The new politics site Politico.com has teamed with Adify ad management platform to share its online and in print reporting for newspaper with a revenue share. Some news outlets are cancelling their AP service, and at the same time adopting this new idea. Rather than having to pay for a wire service to get political news, papers like Atlanta Journal-Constitution, The Philadelphia Inquirer, The Denver Post and the Cleveland Plain Dealer, get the benefit of using Politico’s contents while making money on ads they don’t have to sell.
The Politico.com Network will sell national advertising to be placed on partners’ website, and revenue from those ads will be shared between Poliitico and the media outlets.
Multi-stream broadcast for NFL
In the first regular season NFL broadcasted on NBC as well as streamed live on NBCSports.com. You can select from four different camera angles, track live stats, submit questions and even watch replays along the way. Here is a sample .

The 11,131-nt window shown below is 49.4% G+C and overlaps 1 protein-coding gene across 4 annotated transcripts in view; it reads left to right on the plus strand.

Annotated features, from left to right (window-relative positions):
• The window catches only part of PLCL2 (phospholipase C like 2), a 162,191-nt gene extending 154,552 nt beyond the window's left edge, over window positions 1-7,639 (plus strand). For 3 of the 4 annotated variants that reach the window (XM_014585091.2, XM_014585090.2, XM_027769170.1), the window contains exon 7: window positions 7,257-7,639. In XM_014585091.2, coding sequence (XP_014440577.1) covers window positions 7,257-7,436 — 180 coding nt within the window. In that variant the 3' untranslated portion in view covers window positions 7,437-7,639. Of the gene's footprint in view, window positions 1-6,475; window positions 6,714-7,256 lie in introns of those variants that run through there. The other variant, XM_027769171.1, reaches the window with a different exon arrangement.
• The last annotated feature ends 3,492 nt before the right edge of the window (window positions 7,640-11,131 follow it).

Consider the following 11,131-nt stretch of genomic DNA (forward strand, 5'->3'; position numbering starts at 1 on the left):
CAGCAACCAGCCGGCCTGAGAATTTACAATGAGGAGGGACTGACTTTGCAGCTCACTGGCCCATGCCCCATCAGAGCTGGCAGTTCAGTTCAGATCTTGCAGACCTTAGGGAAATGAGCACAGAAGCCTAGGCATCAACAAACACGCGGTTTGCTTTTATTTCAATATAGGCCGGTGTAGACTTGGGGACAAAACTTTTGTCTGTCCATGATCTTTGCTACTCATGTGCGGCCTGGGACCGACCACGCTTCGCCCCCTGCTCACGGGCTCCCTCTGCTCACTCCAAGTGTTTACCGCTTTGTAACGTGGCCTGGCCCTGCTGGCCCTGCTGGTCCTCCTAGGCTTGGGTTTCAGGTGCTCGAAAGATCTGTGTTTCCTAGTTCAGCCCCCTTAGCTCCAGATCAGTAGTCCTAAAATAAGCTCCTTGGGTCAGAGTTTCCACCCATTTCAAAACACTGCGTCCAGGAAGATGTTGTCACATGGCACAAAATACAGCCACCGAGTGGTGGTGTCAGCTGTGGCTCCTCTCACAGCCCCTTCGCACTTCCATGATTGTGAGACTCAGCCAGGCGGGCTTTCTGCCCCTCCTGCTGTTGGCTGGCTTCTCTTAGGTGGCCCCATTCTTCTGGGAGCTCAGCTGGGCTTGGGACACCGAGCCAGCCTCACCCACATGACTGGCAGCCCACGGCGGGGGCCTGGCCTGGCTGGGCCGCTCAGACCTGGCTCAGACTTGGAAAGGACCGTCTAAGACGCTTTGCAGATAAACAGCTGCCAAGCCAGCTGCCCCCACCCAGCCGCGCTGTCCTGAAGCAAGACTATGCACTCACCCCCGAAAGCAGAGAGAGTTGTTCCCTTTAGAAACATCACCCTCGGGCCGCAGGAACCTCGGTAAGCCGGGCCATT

TV will work like the Web. The future of television will be “Personal TV”, and it will be delivered on-demand in a web-like experience with targeted advertising based on location and behavior. This is what is said in a new report from Forrester Research.
Also it answers the question why is it talking so long. Forrester blames the TV landscape: networks, studios, local TV stations, cable & satellite providers, agencies, syndicators and technology companies. “Cable companies didn’t build-out video on-demand as an ad-supported platform, networks protected the lucrative status quo and agencies didn’t push for innovation”. Forrester sets the transition date to “personal TV” sometime between 2012 and 2018.
Here is the executive summary of Forrester’s report:
“TV advertising has been suffering from media fragmentation and ad skipping. Under pressure from advertisers, traditional television networks finally team up with cable multiple system operators (MSOs) and telco services to build a modern ad-supported television delivery system called Personal TV.